National Disability Independence Day is held annually on July 26th to celebrate the first national U.S. law that broke down barriers for individuals with disabilities. Women with disabilities are one of the most marginalized groups around the world, facing obstacles to their education, work and personal freedom. Despite this, brave women with disabilities have been able to fight for and unleash their power.
To commemorate this day, we are highlighting the story of Margret Dure Edward, a 20-year-old South Sudanese woman with disabilities living in our Sobe site for internally displaced people.
In 2015, Margret's life was changed when she had a stroke which left her with permanent disabilities affecting her mobility. Her parents were able to care for her and she rested comfortably until 2016 when they both passed away during in South Sudanese conflict and she was left an orphan. Left on her own with difficulty walking, she had no choice but move from Lasu Payam (Yei River County) to Juba in order to get support from her brother.
Difficulties continued in Juba, and her sister in-law rejected her due to her disability in 2018. Her vulnerability, as her sister-in-law stated, became a "burden on her brother's home" because she needed additional support from family members. At this time, she began pushing the husband (Margret's brother) to send Margret back to Yei to live with her aunt.
According to Margret, the conflict in South Sudan worsened her situation. She noted she lacked skills to earn income due to the nature of disability, making her unable to cope while being an internally displaced person. She started several businesses but failed due to poor record keeping and low demand of the product she offered for sale. “I hated my disability condition", says Margaret, "I didn’t think I had any value to my relatives in any way ”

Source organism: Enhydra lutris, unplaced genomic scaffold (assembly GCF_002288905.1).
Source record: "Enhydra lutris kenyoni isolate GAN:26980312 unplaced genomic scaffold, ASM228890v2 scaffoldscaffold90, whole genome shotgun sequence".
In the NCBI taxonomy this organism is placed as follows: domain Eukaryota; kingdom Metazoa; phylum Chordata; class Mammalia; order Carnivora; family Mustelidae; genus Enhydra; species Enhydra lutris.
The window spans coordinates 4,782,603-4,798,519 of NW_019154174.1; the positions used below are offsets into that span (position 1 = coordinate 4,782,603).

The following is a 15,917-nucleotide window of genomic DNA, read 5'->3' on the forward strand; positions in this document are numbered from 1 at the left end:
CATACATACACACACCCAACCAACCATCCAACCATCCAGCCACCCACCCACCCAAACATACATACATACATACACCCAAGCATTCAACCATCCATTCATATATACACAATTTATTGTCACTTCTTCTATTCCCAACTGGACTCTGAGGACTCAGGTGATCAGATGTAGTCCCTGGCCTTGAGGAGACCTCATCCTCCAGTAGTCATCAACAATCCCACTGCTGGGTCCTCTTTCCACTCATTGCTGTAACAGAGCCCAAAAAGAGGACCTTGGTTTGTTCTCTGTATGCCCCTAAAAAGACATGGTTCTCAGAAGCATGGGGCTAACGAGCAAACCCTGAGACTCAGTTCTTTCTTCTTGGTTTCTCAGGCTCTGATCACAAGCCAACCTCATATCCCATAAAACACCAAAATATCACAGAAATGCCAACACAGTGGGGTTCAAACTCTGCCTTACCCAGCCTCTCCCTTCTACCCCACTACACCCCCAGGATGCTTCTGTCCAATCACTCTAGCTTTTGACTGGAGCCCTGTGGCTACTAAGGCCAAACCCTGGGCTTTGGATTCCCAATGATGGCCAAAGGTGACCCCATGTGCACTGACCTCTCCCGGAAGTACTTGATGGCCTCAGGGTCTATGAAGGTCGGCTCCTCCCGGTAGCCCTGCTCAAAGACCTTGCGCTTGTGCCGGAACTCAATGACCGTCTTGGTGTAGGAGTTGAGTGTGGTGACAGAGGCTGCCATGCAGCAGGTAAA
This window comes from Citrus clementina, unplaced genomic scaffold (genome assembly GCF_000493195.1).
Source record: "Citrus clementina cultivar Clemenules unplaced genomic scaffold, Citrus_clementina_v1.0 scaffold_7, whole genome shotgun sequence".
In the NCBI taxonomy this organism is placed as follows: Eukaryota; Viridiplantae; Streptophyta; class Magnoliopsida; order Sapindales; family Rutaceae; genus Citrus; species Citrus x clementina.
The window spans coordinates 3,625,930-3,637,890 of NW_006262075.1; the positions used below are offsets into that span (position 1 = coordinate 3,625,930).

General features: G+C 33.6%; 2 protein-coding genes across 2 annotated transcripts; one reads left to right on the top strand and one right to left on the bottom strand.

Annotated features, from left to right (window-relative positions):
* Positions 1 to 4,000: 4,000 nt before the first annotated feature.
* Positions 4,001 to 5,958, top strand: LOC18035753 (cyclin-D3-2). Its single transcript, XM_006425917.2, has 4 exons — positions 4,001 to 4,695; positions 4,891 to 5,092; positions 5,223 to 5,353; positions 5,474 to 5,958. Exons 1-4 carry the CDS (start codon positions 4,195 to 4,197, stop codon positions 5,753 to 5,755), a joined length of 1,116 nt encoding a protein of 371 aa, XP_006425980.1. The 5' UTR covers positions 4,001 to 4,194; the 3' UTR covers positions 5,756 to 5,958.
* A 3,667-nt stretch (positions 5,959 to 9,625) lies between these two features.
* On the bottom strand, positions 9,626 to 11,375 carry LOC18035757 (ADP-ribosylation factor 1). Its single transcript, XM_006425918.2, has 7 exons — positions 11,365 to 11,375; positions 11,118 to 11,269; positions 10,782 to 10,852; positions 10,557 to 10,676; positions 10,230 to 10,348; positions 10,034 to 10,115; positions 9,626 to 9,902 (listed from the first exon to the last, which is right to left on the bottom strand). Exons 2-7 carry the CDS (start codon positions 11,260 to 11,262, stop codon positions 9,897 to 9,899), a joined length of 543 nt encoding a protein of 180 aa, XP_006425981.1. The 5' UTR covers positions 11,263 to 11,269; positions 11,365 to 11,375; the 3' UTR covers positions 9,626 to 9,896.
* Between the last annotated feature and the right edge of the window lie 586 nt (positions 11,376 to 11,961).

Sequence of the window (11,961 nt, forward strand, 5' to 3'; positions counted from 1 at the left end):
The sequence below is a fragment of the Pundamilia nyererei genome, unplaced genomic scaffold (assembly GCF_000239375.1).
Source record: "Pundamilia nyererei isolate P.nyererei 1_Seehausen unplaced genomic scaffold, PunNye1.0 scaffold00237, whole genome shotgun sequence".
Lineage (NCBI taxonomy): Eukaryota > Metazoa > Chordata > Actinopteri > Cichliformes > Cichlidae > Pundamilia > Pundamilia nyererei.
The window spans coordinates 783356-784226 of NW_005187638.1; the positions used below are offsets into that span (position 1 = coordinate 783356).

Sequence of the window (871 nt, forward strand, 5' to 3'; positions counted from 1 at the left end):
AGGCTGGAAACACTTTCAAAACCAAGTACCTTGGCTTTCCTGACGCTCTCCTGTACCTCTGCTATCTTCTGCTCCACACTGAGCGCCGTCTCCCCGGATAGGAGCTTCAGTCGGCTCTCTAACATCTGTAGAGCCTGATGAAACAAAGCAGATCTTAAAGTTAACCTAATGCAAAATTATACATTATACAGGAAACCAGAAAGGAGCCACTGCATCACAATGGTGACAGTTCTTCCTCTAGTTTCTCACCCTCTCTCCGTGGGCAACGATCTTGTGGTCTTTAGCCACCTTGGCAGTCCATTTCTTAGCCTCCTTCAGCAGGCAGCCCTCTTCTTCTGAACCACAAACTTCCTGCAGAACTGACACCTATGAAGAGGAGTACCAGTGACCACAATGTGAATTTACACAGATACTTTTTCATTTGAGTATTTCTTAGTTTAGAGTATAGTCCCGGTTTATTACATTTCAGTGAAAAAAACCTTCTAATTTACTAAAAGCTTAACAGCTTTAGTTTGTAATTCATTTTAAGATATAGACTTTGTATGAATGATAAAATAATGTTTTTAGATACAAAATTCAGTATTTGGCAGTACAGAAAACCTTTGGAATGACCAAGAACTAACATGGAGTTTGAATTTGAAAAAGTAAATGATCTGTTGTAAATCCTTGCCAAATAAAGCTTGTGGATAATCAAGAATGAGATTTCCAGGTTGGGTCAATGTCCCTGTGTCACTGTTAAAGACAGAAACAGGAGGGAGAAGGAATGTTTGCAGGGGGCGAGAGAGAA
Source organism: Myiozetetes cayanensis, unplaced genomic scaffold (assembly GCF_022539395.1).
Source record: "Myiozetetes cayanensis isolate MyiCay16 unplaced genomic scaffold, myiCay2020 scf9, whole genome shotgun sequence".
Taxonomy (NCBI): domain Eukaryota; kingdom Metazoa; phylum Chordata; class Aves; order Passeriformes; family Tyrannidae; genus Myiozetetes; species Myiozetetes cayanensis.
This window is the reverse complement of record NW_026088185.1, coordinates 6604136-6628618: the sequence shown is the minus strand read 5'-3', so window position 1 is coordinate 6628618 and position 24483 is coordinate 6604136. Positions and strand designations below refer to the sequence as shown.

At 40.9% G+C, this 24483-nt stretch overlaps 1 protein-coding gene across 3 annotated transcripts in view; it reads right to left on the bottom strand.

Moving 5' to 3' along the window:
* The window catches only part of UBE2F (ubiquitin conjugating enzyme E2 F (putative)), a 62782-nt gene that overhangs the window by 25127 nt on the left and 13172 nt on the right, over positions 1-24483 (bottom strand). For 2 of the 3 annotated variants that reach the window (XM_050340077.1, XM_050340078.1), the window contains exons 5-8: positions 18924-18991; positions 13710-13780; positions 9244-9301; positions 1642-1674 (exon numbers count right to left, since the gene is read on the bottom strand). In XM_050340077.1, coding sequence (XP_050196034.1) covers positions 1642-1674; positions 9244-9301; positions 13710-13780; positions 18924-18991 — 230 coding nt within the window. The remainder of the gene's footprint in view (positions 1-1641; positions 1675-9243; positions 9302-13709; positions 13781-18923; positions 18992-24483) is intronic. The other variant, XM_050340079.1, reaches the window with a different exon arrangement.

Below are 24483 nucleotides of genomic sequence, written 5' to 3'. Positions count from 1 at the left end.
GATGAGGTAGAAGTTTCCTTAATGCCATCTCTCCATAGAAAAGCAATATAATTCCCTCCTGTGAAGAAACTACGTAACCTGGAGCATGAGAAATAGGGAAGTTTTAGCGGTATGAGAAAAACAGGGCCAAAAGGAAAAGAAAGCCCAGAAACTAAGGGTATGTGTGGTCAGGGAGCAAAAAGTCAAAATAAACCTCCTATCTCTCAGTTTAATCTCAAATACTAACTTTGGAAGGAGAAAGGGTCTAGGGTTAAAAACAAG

Her joy was restored when she finally joined WfWI training this year. She immediately developed a fresh business plan and restarted new business after receiving her April and May stipends of 9000 SSP (equivalent to $20 USD). She is currently selling cooking oil, onions, locally made powdered coffee, groundnuts and daga fish.
"Her joy was restored when she finally joined WfWI training this year. She immediately developed a fresh business plan and restarted new business after receiving her April and May stipends."
She is determined to use the social and community network session covered by her WfWI trainer to work collectively with both her community members and trainers for any psycho-social and business support she needs. She now knows that her friends and colleagues she met during the training are her family, and she is no longer alone.
Margret thanks Women for Women International for standing by all the women like her, no matter their disability or economic status.